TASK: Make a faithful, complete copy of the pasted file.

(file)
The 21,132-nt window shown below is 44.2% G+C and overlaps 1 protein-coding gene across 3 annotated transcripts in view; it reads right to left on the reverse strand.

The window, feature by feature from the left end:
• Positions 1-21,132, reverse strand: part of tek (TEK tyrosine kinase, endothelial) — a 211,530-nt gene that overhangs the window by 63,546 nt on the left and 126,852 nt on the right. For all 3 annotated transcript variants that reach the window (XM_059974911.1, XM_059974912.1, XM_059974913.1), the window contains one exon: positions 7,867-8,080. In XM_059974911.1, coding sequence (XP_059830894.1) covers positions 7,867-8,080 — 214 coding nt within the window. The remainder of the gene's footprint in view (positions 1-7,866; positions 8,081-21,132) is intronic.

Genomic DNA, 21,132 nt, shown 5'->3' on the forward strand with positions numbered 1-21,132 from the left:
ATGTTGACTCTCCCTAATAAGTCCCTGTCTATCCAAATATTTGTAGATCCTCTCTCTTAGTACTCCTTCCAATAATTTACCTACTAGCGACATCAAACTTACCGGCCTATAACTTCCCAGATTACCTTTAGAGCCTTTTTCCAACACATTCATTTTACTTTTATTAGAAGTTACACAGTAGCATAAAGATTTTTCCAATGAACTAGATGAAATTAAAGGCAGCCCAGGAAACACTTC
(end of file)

The 21,132-nt window shown below is 44.2% G+C and overlaps 1 protein-coding gene across 3 annotated transcripts in view; it reads right to left on the reverse strand.

The window, feature by feature from the left end:
• Positions 1-21,132, reverse strand: part of tek (TEK tyrosine kinase, endothelial) — a 211,530-nt gene that overhangs the window by 63,546 nt on the left and 126,852 nt on the right. For all 3 annotated transcript variants that reach the window (XM_059974911.1, XM_059974912.1, XM_059974913.1), the window contains one exon: positions 7,867-8,080. In XM_059974911.1, coding sequence (XP_059830894.1) covers positions 7,867-8,080 — 214 coding nt within the window. The remainder of the gene's footprint in view (positions 1-7,866; positions 8,081-21,132) is intronic.

Genomic DNA, 21,132 nt, shown 5'->3' on the forward strand with positions numbered 1-21,132 from the left:
ATGTTGACTCTCCCTAATAAGTCCCTGTCTATCCAAATATTTGTAGATCCTCTCTCTTAGTACTCCTTCCAATAATTTACCTACTAGCGACATCAAACTTACCGGCCTATAACTTCCCAGATTACCTTTAGAGCCTTTTTCCAACACATTCATTTTACTTTTATTAGAAGTTACACAGTAGCATAAAGATTTTTCCAATGAACTAGATGAAATTAAAGGCAGCCCAGGAAACACTTC